Every morning, I go out to Recess with the primary classes in my student teaching placement. There are so many benefits of this daily practice. The opportunity to go outside, run around, get some exercise; the ability to observe my students in  more unstructured social situations/settings; the act of directly modeling for my students a transition from “class time” to “play time” and back again; the critical moments of intervening in conflict, facilitating conversation/reconciliation, inviting a lonely child to play too. I am still processing and exploring what advantages and opportunities can come from participating in Recess. At this point, I believe the most valuable product of this practice has been the effect that play has had on my relationships with my students. Spending even just fifteen minutes a day playing with the kids—smiling and laughing, creating new games together, simply being goofy—has opened up and (radically) transformed many of our student-teacher dialogues and dynamics, both in the classroom and without. Our play seems to have cultivated a sense of mutual respect, confidence, comfort/safety, and (most importantly) trust.

Play is the heart of a (or at least my) Pedagogy of Belonging. I strongly believe that all teachers can benefit from going/coming out to Recess. Not as a monitor on “Recess Duty,” but as a co-participant in the creative and collective play that goes on. I am eager to experience the continuing transformation and transgression this practice permits/provides.

Learning in poetry.

Pedagogical
Equity / Justice Mission.
Where is the action?

Why Anti-Bias?
Out of integration, a
new bias is born.

Empathy is key
to building community
and transforming it.

Respond quickly to
discomfort. That moment makes
all the difference.

Poems are hidden
beneath / between / before us,
waiting to be found.

To Mr. Hermit,
hiding amongst books and desks:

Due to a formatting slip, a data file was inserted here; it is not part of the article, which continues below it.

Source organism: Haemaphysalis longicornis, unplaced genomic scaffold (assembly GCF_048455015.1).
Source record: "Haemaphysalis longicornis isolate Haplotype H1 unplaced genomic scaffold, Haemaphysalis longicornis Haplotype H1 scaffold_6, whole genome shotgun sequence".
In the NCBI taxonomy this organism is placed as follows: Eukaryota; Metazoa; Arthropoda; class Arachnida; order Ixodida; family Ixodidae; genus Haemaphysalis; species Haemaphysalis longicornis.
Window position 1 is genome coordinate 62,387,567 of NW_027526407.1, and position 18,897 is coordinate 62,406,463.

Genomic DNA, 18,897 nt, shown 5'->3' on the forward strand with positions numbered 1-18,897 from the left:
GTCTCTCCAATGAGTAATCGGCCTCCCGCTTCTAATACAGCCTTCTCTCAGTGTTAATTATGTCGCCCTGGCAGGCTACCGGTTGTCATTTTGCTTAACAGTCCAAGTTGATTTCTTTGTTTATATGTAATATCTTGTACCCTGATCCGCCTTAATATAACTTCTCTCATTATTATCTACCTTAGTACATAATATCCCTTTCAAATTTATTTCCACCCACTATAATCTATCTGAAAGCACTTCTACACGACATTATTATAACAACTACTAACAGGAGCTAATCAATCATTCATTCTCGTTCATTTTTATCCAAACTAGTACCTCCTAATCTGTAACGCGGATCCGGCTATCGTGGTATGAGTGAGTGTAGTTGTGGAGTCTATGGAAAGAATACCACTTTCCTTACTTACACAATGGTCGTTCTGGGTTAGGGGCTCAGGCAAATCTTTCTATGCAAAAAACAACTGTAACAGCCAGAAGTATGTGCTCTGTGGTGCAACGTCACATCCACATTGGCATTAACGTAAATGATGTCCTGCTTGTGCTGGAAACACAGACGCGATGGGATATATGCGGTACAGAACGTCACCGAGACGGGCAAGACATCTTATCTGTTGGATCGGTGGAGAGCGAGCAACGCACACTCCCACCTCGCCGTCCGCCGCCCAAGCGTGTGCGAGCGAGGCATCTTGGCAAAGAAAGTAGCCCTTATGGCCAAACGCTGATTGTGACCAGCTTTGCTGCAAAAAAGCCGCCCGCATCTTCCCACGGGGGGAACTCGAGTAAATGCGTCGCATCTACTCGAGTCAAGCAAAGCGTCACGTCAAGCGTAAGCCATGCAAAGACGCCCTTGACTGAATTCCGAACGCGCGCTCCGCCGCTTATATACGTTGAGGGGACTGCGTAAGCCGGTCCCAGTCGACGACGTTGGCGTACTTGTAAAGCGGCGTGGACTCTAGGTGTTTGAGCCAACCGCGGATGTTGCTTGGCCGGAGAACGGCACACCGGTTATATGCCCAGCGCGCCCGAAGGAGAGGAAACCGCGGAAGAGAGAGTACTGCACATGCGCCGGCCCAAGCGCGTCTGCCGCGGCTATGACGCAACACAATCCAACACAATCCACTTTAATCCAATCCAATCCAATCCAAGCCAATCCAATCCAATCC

Come out! See the world!

Oh distant student,
How do I show you I care?
I just keep smiling.

I won’t forget you,
my people in the margins.
In you, our hope grows.

Is Delinquency
a symptom of a need for
a Classroom that cares?

My project is to
inspire the Creators
within everyone.

Teaching is Advocating.

In our literacy course, I have been working with a first grade student who is an English Language Learner. She speaks primarily Spanish at home, and this is only her second year in an English-only environment. Before meeting her, I was told that she is a very struggling reader. In fact, literacy was becoming such a challenge for her that her teacher has been considering referring her for Special Education services, which would only be appropriate if she has a learning disability. I was eager to work with this student and see what I could uncover about her literacy development and abilities.

Our first meeting was a couple of weeks ago. As she started to read her “just right” books, which were short simple-predictable texts, I realized she was not paying any attention to the print. All of her interpretations and meaning were drawn directly from the images. My efforts to engage her with the print were unsuccessful. Then we read the book Siete Ratones Ciegos (Seven Blind Mice) by Ed Young, which is a pretty complex story for a first grader to follow. She was super excited to read a book with me in Spanish, and was really engaged from the start. As we read, I asked her at various points to retell the story, discuss/analyze particular events, predict what would happen next. Her responses blew me away. Not only could she completely understand the story and retell it with total accuracy, but she made thoughtful, detailed predictions, mostly in Spanish. By the end, she identified the main points of the story and retold her favorite parts. Then we read Sneetches by Dr. Suess, an even more complex text, this time in English. Again, she could comprehend the entire story, analyze what I had read in connection to pictures, and make detailed (and shockingly accurate) predictions about the story. She has never read Sneetches, or any other story by Dr. Suess. This one thirty-minute interaction completely destabilized the assumption/suspicion that her literacy struggles are due to a learning disability.